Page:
In a study from the University of Houston, scientists found that deep nerve stimulation consistently reduces blood pressure.
They found that blood pressure and renal sympathetic nerve activity (RSNA) are controlled by bioelectronic treatment. RSNA is often increased in hypertension and renal disease.
The team previously reported that deep peroneal nerve stimulation (DPNS) elicits a fast reduction in blood pressure.
In this study, researchers focused on the development of a small implantable wireless neural stimulation system and the exploration of different stimulation parameters to achieve a maximum lowered response.
They found that systolic blood pressure can be lowered by 10% in one hour and 16% two hours after nerve stimulation.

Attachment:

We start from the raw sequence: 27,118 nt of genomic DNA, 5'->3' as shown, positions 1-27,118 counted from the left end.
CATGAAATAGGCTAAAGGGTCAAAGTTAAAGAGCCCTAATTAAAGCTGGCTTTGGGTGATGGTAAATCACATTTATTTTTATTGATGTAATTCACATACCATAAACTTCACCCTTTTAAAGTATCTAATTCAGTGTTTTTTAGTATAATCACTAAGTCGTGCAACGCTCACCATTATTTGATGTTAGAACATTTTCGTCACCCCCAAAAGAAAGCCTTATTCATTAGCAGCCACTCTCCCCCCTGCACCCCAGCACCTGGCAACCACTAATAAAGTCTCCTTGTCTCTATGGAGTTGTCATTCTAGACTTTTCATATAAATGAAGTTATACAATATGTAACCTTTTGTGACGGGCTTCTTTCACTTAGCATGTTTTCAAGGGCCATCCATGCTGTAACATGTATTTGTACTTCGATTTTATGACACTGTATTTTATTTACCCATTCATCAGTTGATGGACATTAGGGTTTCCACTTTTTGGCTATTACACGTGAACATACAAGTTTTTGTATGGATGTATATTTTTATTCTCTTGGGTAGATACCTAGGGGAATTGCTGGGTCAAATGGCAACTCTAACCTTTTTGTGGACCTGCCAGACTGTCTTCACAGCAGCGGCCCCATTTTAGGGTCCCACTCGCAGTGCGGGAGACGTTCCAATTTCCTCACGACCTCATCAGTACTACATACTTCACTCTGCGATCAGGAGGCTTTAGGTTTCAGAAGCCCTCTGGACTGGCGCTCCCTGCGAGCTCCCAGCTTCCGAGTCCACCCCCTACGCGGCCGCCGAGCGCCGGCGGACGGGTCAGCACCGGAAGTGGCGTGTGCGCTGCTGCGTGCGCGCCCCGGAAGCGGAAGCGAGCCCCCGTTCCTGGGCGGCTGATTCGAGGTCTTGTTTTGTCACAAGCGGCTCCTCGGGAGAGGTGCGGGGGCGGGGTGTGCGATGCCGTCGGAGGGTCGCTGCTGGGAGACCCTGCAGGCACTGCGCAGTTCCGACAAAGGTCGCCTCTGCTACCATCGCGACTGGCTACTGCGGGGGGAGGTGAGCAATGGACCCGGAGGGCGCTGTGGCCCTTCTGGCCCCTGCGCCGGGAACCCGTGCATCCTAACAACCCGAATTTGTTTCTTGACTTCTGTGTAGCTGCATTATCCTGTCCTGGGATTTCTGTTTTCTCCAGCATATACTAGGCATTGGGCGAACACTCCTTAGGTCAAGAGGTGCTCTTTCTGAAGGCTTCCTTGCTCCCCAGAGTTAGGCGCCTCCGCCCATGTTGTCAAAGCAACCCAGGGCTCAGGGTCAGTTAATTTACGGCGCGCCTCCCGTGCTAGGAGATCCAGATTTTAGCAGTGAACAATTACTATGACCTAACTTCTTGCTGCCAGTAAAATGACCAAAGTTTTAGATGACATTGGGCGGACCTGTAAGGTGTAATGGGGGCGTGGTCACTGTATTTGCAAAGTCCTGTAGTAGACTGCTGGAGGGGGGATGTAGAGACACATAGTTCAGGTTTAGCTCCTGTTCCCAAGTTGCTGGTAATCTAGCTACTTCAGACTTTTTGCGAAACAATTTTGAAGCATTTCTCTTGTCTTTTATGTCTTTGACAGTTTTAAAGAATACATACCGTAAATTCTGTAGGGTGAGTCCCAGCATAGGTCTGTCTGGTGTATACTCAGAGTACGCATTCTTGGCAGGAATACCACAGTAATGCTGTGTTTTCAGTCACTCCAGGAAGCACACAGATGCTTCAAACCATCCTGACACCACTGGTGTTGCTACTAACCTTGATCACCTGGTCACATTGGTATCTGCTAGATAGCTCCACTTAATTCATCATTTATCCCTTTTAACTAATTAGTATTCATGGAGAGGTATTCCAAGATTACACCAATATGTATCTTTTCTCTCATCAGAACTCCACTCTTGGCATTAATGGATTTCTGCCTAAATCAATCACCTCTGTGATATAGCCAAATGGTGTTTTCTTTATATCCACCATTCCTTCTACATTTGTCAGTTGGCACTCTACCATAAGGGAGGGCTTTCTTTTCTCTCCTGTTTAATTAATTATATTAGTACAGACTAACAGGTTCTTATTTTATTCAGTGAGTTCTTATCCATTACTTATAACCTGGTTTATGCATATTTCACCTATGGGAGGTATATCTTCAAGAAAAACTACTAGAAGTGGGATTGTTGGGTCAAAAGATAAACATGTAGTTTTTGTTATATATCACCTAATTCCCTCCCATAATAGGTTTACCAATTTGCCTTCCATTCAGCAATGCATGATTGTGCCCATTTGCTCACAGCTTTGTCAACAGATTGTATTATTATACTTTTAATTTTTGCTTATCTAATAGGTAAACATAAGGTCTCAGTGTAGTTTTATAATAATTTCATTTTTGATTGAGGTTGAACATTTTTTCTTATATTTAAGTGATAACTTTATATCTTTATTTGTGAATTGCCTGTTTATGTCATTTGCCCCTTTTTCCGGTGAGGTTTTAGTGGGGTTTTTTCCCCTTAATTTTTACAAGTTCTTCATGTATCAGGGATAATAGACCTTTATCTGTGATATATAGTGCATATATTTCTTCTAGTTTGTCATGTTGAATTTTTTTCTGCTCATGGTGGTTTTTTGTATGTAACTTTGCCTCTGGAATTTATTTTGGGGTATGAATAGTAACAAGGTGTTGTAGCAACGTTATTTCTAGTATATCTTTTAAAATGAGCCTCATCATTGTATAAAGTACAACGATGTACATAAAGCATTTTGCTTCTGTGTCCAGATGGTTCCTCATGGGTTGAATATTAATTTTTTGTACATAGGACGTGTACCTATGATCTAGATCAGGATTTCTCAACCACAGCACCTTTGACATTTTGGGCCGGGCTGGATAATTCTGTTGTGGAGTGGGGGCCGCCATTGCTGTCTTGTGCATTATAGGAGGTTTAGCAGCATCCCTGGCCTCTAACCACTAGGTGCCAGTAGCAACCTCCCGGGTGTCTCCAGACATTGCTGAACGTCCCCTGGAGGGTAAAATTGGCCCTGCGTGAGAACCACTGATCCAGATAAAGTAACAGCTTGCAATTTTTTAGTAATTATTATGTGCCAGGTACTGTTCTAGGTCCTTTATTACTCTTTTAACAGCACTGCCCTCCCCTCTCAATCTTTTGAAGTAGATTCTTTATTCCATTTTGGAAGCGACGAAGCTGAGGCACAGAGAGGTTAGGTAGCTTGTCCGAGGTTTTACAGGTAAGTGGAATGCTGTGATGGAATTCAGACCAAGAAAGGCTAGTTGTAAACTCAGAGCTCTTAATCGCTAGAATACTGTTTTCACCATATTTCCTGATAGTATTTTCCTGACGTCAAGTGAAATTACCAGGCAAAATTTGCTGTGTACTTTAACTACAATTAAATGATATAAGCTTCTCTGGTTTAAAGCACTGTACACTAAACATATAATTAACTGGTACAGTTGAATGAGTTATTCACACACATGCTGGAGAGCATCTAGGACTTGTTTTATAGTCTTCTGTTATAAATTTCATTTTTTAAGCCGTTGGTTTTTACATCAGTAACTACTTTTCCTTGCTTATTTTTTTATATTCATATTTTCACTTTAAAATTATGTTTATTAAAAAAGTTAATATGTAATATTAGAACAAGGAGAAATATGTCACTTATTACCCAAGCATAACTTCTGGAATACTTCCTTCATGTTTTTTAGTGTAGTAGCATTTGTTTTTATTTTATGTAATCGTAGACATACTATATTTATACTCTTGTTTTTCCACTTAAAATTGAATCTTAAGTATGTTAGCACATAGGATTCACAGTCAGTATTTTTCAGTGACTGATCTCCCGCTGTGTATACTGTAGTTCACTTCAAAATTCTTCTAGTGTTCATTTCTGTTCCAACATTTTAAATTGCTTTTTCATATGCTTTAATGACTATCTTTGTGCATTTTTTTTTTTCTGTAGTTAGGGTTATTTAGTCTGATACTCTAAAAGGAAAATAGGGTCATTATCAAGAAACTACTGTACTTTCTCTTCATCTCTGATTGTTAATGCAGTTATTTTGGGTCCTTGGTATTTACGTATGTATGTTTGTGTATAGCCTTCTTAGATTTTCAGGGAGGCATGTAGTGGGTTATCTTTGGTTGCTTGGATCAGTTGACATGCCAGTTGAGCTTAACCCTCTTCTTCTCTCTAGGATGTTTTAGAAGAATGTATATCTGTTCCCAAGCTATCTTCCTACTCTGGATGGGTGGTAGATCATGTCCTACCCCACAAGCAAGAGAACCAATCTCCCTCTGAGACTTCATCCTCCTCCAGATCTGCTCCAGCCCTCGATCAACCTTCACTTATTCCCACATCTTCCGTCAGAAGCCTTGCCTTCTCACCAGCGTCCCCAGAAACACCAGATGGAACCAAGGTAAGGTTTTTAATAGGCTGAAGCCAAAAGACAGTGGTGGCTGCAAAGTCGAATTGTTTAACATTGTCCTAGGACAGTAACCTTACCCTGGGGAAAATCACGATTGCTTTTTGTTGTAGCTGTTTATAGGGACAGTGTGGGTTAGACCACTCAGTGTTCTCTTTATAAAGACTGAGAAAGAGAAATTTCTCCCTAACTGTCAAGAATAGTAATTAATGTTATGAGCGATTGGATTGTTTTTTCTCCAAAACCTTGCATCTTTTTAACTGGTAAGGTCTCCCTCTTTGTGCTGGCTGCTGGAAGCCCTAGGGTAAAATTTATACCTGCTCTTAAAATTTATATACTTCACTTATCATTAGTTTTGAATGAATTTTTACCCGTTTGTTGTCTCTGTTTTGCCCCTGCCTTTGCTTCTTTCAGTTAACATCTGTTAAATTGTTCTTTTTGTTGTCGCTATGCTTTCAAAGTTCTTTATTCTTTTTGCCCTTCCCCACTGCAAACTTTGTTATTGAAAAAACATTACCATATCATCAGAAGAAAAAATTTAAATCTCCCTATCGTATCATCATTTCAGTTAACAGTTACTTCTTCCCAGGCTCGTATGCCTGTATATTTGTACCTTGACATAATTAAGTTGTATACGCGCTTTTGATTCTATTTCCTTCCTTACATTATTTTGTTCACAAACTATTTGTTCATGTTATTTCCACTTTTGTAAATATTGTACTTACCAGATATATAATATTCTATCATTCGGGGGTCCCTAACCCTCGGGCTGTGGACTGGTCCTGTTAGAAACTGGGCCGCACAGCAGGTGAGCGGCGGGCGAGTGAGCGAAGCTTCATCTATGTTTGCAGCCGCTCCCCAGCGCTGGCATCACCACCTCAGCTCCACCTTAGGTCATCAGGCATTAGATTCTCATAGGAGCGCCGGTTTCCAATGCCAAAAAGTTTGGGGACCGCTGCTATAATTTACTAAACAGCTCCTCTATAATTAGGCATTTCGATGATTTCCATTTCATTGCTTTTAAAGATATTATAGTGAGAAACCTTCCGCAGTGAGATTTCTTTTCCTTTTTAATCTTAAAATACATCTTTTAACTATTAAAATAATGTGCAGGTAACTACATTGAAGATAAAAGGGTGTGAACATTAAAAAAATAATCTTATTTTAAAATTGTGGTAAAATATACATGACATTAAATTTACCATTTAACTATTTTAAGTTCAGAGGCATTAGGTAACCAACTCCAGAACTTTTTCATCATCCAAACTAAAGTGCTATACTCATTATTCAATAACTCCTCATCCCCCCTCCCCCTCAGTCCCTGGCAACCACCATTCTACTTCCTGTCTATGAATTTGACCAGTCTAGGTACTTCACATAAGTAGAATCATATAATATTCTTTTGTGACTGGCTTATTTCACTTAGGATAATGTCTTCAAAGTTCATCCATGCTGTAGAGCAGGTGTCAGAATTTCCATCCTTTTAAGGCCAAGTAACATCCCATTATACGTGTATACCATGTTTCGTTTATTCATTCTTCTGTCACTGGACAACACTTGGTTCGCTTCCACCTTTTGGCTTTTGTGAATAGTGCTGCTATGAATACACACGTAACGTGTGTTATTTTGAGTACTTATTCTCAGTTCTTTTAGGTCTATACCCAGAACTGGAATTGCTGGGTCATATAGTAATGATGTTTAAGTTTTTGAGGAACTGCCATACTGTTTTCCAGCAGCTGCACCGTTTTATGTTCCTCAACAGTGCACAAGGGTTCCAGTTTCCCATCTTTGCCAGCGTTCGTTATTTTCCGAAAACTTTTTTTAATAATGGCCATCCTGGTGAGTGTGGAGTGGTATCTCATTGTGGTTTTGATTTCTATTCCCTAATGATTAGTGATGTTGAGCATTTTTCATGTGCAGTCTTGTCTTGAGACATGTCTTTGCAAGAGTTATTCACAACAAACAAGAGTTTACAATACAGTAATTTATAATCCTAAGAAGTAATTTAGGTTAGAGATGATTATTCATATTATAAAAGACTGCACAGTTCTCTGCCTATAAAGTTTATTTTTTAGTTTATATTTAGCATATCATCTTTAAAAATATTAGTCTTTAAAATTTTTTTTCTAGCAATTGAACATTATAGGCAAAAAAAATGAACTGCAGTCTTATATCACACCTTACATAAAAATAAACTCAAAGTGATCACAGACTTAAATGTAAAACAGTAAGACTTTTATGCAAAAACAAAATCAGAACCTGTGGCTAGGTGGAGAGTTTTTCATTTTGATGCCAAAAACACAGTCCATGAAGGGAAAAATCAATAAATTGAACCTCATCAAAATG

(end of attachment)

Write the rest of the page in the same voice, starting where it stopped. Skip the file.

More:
The results indicate that DPNS consistently induces an immediate and reproducible arterial depressor effect in response to electrical stimulation of the deep peroneal nerve.
Hypertension, often called the “silent killer,” speaks loudly in statistics. In the United States, it is the number one cause of death.
Globally it is the number one risk factor for death, impacting more than 1 billion people, and is to blame for about half of all stroke- and heart-related deaths.
The American College of Cardiology/American Heart Association 2018 guidelines classified average systolic blood pressure as greater than 130 mmHg and diastolic BP as greater than 80 mmHg, on at least two separate occasions, like hypertension.
While medical treatments are effective, blood pressure remains uncontrolled in 50–60% of resistant hypertensive people.
Unfortunately, despite the use of multiple antihypertensive drugs in combination, blood pressure remains poorly controlled in 50-60% of the hypertensive population, and approximately 12–18% of them develop resistant hypertension.
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The research was published in Frontiers in Neuroscience and conducted by Mario Romero-Ortega et al.
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